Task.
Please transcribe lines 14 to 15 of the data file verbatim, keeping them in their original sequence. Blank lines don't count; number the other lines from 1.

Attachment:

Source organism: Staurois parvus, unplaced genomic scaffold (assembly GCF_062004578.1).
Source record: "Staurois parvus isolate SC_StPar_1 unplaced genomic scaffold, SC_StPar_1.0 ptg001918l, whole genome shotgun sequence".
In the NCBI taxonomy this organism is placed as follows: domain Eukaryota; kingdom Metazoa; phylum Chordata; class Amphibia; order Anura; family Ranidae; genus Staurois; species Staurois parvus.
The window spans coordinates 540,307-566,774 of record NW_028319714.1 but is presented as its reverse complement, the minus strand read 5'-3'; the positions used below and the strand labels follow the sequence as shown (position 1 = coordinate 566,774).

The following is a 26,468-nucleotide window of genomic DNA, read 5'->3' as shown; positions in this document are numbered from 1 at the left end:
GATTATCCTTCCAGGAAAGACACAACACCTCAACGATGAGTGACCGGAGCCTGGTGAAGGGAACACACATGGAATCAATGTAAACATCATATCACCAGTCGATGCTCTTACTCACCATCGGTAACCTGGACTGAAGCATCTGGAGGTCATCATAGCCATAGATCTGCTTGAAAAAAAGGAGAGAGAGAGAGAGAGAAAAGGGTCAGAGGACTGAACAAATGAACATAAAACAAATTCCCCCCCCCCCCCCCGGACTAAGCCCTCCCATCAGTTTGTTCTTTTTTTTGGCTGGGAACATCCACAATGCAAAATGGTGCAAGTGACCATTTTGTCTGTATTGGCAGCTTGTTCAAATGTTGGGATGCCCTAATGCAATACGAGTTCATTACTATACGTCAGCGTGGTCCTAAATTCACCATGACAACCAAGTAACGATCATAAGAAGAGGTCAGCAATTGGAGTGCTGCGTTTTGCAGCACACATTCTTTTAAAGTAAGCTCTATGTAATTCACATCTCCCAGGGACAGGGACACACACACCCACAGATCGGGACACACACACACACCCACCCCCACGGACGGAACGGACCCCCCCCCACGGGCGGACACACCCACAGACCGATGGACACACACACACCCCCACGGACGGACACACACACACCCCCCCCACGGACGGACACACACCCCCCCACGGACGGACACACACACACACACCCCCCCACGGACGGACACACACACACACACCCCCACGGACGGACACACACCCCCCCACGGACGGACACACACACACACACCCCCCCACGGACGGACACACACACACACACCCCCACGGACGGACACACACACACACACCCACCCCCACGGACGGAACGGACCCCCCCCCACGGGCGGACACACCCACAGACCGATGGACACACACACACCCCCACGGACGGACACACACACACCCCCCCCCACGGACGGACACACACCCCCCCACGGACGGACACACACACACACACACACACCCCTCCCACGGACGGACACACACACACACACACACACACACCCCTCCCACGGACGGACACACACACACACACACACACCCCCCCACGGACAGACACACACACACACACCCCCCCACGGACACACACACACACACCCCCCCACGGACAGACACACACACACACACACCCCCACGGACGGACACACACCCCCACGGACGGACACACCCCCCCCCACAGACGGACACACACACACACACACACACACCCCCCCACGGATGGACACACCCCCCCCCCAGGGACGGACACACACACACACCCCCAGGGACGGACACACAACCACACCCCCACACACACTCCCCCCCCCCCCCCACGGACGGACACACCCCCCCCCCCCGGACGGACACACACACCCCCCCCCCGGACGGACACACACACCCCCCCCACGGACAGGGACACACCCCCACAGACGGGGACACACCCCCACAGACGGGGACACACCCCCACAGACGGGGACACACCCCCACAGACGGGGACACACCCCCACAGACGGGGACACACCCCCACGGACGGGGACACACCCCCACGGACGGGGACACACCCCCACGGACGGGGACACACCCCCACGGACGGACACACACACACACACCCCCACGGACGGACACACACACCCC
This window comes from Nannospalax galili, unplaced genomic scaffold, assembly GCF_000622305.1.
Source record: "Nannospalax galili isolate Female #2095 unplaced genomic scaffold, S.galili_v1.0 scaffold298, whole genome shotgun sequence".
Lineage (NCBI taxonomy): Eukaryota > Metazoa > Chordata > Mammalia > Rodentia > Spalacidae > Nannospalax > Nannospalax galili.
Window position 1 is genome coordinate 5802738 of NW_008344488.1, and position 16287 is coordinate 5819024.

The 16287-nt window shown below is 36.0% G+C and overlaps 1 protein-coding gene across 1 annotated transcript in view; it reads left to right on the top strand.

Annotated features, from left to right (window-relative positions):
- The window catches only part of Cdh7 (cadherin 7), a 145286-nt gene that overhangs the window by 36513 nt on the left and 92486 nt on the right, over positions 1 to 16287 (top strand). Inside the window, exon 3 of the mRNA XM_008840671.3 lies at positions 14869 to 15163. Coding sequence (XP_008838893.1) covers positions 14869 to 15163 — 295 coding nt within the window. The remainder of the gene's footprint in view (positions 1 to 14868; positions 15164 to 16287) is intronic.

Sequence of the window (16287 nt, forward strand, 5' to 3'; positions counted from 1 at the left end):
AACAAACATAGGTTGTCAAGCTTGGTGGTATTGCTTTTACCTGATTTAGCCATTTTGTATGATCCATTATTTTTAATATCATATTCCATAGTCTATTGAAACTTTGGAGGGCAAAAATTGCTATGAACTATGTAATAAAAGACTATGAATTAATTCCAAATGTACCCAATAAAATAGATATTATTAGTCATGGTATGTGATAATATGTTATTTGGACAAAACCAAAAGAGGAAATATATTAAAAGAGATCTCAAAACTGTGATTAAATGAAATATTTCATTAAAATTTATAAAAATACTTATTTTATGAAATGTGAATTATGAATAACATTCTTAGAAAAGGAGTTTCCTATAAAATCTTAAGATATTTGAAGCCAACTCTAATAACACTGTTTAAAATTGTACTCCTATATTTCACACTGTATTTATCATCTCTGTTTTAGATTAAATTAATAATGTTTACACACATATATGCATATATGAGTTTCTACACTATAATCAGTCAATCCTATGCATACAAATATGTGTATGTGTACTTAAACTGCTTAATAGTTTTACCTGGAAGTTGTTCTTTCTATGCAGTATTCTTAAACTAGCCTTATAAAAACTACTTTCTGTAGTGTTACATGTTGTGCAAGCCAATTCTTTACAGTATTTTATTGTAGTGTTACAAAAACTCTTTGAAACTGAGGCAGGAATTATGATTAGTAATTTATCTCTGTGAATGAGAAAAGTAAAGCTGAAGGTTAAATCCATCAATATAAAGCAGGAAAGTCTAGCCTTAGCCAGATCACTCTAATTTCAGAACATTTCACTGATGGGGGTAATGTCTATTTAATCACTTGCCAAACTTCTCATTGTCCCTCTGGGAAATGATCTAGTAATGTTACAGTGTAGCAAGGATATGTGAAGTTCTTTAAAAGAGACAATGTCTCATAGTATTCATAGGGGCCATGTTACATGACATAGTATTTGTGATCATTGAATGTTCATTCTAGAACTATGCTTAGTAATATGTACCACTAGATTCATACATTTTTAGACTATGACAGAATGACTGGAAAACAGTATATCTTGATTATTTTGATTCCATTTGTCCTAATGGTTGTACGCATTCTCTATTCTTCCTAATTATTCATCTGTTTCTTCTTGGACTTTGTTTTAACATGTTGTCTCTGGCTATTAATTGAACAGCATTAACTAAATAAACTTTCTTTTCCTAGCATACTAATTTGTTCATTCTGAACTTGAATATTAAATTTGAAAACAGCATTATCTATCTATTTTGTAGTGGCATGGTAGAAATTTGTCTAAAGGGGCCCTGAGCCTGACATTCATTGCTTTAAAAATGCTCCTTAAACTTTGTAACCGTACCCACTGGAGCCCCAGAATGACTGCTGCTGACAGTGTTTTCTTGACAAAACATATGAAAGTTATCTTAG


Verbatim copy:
Sequence of the window (16287 nt, forward strand, 5' to 3'; positions counted from 1 at the left end):
AACAAACATAGGTTGTCAAGCTTGGTGGTATTGCTTTTACCTGATTTAGCCATTTTGTATGATCCATTATTTTTAATATCATATTCCATAGTCTATTGAAACTTTGGAGGGCAAAAATTGCTATGAACTATGTAATAAAAGACTATGAATTAATTCCAAATGTACCCAATAAAATAGATATTATTAGTCATGGTATGTGATAATATGTTATTTGGACAAAACCAAAAGAGGAAATATATTAAAAGAGATCTCAAAACTGTGATTAAATGAAATATTTCATTAAAATTTATAAAAATACTTATTTTATGAAATGTGAATTATGAATAACATTCTTAGAAAAGGAGTTTCCTATAAAATCTTAAGATATTTGAAGCCAACTCTAATAACACTGTTTAAAATTGTACTCCTATATTTCACACTGTATTTATCATCTCTGTTTTAGATTAAATTAATAATGTTTACACACATATATGCATATATGAGTTTCTACACTATAATCAGTCAATCCTATGCATACAAATATGTGTATGTGTACTTAAACTGCTTAATAGTTTTACCTGGAAGTTGTTCTTTCTATGCAGTATTCTTAAACTAGCCTTATAAAAACTACTTTCTGTAGTGTTACATGTTGTGCAAGCCAATTCTTTACAGTATTTTATTGTAGTGTTACAAAAACTCTTTGAAACTGAGGCAGGAATTATGATTAGTAATTTATCTCTGTGAATGAGAAAAGTAAAGCTGAAGGTTAAATCCATCAATATAAAGCAGGAAAGTCTAGCCTTAGCCAGATCACTCTAATTTCAGAACATTTCACTGATGGGGGTAATGTCTATTTAATCACTTGCCAAACTTCTCATTGTCCCTCTGGGAAATGATCTAGTAATGTTACAGTGTAGCAAGGATATGTGAAGTTCTTTAAAAGAGACAATGTCTCATAGTATTCATAGGGGCCATGTTACATGACATAGTATTTGTGATCATTGAATGTTCATTCTAGAACTATGCTTAGTAATATGTACCACTAGATTCATACATTTTTAGACTATGACAGAATGACTGGAAAACAGTATATCTTGATTATTTTGATTCCATTTGTCCTAATGGTTGTACGCATTCTCTATTCTTCCTAATTATTCATCTGTTTCTTCTTGGACTTTGTTTTAACATGTTGTCTCTGGCTATTAATTGAACAGCATTAACTAAATAAACTTTCTTTTCCTAGCATACTAATTTGTTCATTCTGAACTTGAATATTAAATTTGAAAACAGCATTATCTATCTATTTTGTAGTGGCATGGTAGAAATTTGTCTAAAGGGGCCCTGAGCCTGACATTCATTGCTTTAAAAATGCTCCTTAAACTTTGTAACCGTACCCACTGGAGCCCCAGAATGACTGCTGCTGACAGTGTTTTCTTGACAAAACATATGAAAGTTATCTTAG